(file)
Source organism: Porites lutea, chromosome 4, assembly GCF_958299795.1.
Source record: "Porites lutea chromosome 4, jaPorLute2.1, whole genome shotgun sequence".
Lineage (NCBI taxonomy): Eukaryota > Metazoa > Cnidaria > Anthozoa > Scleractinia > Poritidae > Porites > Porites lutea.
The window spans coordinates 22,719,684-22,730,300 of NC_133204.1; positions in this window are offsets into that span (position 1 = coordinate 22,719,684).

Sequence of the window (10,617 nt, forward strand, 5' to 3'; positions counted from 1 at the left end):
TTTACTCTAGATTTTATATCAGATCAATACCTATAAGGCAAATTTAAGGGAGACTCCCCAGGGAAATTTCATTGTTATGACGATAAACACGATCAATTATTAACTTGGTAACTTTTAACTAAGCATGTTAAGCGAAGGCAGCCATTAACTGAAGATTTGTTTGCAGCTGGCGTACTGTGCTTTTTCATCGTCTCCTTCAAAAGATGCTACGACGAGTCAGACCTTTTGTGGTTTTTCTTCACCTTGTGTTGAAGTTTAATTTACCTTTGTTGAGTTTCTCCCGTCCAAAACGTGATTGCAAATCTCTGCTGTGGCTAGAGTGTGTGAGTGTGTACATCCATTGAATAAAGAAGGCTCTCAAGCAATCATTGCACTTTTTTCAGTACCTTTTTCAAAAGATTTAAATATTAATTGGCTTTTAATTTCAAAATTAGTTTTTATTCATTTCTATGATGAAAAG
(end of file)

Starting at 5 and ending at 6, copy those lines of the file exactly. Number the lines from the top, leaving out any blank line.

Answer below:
Sequence of the window (10,617 nt, forward strand, 5' to 3'; positions counted from 1 at the left end):
TTTACTCTAGATTTTATATCAGATCAATACCTATAAGGCAAATTTAAGGGAGACTCCCCAGGGAAATTTCATTGTTATGACGATAAACACGATCAATTATTAACTTGGTAACTTTTAACTAAGCATGTTAAGCGAAGGCAGCCATTAACTGAAGATTTGTTTGCAGCTGGCGTACTGTGCTTTTTCATCGTCTCCTTCAAAAGATGCTACGACGAGTCAGACCTTTTGTGGTTTTTCTTCACCTTGTGTTGAAGTTTAATTTACCTTTGTTGAGTTTCTCCCGTCCAAAACGTGATTGCAAATCTCTGCTGTGGCTAGAGTGTGTGAGTGTGTACATCCATTGAATAAAGAAGGCTCTCAAGCAATCATTGCACTTTTTTCAGTACCTTTTTCAAAAGATTTAAATATTAATTGGCTTTTAATTTCAAAATTAGTTTTTATTCATTTCTATGATGAAAAG